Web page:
MCN Blogs
Ray Pride

By Ray Pride Pride@moviecitynews.com

Scoop's droop: Wolcott, late, better

Better late than never, plus, “Ouch!” Over at his blog, James Wolcott catches Scoop on PPV, which he writes, “sags and drags with the same flaccid verbosity and vague purpose that plagued Curse of the Jade Scorpion, Hollywood Ending, and, lodged at the bottom of the well, Anything Else450dcd02d7be5.jpgThe literate wisecracks that once peppered Woody Allen’s dialogue and put him in the company of quick studies such as Mort Sahl and Lenny Bruce—for instance, the famous joke in Annie Hall about Commentary and Dissent merging to form “Dissentary” (dysentary)—have been replaced by Metamucil gag lines that might have been dug out from the depths of Bob Hope’s vault or Neil Simon’s notebook, and delivered with less spin.” Wolcott also notes “the bizarre repartee between Allen and Scarlett Johansson. She plays a cub reporter and he pretends to be her father… and informs a polite couple… that his daughter has come so far in life, considering she grew up with a learning disability. Later, when the murderer’s identity has been supposedly unmasked… Allen jokes, Well, actually, you were adopted—you’re mother and I were looking to adopt a handicapped child… Learning disability, handicapped–his fibs about her aren’t funny, and they aren’t pertinent to anything in the story. I don’t know what the fuck they are. Perhaps they’re veiled swipes at Mia Farrow, who has adopted handicapped children, because they make no sense in the context of Scoop except as misplayed shots of displaced hostility. Or maybe it’s displaced hostility borne of erotic frustration. In a Washington Post interview… Allen lamented, “One of the great pastimes of my life was eyeing girls in short skirts, and that’s gone. They’re unavailable to you, and in the few cases where you could work your magic, it’s to no practical avail because you can’t plan a future if you’re 70 and she’s 22. So your flirtation life goes, which is a big part of everybody’s enjoyment in life.” By the time you’re 70—and married—you might have matured enough to get over it and reconcile with reality…” Once more, with feeling: “Ouch!”

Comments are closed.

Movie City Indie

Quote Unquotesee all »

“Ten years ago at Telluride, I said on a panel that theatrical distribution was dying. It seemed obvious to me. I was surprised how many in the audience violently objected: ‘People will always want to go to the movies!’ That’s true, but it’s also true that theatrical cinema as we once knew it has died. Theatrical cinema is now Event Cinema, just as theatrical plays and musical performances are Events. No one just goes to a movie. It’s a planned occasion. Four types of Event Cinema remain.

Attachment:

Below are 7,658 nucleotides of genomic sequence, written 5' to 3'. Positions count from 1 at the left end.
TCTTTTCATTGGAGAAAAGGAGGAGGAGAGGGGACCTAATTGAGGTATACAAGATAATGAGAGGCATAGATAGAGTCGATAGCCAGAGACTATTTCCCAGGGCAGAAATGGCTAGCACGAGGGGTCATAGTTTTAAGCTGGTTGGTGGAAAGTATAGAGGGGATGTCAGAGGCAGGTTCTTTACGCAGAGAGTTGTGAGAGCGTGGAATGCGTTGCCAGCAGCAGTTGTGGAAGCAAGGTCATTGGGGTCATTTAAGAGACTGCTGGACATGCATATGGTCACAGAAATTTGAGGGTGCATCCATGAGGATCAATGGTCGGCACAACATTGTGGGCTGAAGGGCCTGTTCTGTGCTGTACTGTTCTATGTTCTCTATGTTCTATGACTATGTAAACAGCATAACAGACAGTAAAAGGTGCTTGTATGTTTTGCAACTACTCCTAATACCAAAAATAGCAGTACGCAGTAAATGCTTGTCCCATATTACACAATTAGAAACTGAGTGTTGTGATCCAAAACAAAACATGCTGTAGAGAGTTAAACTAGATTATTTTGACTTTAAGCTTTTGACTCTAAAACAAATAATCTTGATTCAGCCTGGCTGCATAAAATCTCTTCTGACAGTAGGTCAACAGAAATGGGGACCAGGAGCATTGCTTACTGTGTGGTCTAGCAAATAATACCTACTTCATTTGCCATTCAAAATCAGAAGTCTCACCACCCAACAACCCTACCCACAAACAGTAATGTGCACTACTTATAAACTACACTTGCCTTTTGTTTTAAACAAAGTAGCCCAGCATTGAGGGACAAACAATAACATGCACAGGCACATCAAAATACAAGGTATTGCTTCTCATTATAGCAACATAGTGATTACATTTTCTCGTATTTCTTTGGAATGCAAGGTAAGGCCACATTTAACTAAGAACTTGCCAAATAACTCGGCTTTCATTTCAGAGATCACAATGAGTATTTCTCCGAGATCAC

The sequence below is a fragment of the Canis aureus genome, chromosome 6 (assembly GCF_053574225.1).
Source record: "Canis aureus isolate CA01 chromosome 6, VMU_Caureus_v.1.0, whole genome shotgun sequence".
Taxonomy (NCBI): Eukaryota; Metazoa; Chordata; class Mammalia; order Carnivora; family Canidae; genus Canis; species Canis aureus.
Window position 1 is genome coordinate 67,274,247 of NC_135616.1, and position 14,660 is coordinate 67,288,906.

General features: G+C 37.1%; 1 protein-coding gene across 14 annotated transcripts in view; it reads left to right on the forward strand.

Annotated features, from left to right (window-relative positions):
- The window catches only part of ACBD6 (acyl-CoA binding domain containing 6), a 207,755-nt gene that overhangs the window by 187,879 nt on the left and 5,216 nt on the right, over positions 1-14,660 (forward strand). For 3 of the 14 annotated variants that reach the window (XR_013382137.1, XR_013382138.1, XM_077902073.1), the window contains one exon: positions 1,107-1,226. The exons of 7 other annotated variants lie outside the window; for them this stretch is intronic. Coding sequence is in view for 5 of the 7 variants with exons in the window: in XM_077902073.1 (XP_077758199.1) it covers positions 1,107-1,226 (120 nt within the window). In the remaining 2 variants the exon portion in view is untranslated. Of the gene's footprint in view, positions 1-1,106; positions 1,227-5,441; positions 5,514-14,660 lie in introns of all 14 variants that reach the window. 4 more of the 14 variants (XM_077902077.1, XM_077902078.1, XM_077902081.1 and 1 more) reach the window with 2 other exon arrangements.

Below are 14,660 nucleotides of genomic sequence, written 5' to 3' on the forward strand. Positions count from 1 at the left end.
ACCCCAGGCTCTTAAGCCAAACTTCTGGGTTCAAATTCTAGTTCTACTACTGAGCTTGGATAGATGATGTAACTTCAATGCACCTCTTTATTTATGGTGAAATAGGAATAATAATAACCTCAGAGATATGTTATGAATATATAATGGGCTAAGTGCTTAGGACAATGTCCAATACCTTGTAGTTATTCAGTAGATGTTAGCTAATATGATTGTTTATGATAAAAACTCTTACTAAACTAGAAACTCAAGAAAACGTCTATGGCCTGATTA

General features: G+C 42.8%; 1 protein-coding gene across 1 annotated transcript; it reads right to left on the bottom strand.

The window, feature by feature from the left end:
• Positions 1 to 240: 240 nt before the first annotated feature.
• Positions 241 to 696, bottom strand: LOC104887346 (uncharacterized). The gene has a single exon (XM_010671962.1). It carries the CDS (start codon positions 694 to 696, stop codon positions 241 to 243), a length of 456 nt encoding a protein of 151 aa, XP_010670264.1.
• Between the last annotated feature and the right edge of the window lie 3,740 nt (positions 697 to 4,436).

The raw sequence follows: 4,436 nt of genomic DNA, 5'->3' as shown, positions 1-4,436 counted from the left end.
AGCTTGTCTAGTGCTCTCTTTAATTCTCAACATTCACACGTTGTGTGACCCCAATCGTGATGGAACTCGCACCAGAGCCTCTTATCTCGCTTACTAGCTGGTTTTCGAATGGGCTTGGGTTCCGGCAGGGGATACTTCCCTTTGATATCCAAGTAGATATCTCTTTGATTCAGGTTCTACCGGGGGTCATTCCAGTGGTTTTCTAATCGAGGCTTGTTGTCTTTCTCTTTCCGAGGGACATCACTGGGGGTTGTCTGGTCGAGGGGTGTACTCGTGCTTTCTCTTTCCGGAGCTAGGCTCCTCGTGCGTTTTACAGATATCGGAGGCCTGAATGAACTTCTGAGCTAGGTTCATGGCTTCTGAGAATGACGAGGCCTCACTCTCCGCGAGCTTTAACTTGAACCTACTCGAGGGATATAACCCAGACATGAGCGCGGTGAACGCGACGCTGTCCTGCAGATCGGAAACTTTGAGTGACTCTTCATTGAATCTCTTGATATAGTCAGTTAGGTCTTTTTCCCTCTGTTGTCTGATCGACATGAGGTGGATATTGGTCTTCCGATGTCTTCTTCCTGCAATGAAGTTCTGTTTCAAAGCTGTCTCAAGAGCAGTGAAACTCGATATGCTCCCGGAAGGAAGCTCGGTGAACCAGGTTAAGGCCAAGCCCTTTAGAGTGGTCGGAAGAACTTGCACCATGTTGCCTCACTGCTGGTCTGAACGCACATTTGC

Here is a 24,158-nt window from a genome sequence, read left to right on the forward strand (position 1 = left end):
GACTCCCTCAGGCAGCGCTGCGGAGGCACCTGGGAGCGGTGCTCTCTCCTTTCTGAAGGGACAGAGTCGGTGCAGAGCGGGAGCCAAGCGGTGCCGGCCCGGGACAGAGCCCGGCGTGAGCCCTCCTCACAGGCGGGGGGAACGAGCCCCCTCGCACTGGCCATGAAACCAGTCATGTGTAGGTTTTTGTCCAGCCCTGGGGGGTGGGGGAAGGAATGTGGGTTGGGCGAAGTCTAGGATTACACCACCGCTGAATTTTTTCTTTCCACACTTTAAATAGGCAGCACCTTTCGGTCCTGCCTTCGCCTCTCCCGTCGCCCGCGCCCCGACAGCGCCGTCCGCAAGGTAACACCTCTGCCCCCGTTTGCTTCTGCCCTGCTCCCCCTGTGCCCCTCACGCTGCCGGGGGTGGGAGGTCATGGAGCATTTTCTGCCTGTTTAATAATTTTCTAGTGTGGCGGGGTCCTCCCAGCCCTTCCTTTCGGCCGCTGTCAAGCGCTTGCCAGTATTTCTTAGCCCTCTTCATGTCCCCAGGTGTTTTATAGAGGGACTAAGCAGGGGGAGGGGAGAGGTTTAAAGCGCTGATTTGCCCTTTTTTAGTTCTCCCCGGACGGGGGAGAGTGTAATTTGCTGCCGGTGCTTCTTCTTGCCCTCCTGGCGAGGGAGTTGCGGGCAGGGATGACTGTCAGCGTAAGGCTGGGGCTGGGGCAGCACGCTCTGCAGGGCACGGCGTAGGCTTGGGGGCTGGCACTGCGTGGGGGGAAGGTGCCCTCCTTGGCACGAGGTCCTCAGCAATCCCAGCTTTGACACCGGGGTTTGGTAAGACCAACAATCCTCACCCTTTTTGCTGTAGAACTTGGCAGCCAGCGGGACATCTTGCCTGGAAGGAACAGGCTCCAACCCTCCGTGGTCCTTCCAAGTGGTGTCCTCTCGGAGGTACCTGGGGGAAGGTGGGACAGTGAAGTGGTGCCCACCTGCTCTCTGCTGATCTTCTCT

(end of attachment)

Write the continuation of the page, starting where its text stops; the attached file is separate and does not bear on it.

1. Spectacle (IMAX-style blockbusters)
2. Family (cartoon like features)
3. Horror (teen-driven), and
4. Film Club (formerly arthouse but now anything serious).

There are isolated pockets like black cinema, romcom, girl’s-night-out, seniors, teen gross-outs, but it’s primarily those four. Everything else is TV. Now I have to go back to episode five of ‘Looming Tower.'”
~ Paul Schrader

“Because of my relative candor on Twitter regarding why I quit my day job, my DMs have overflowed with similar stories from colleagues around the globe. These peeks behind the curtains of film festivals, venues, distributors and funding bodies weren’t pretty. Certain dismal patterns recurred (and resonated): Boards who don’t engage with or even understand their organization’s artistic mission and are insensitive to the diverse neighborhood in which their organization’s venue is located; incompetent founders and/or presidents who create only obstacles, never solutions; unduly empowered, Trumpian bean counters who chip away at the taste and experiences that make organizations’ cultural offerings special; expensive PR teams that don’t bring to the table a bare-minimum familiarity with the rich subcultural art form they’re half-heartedly peddling as “product”; nonprofit arts organizations for whom art now ranks as a distant-second goal behind profit.”
~ Eric Allen Hatch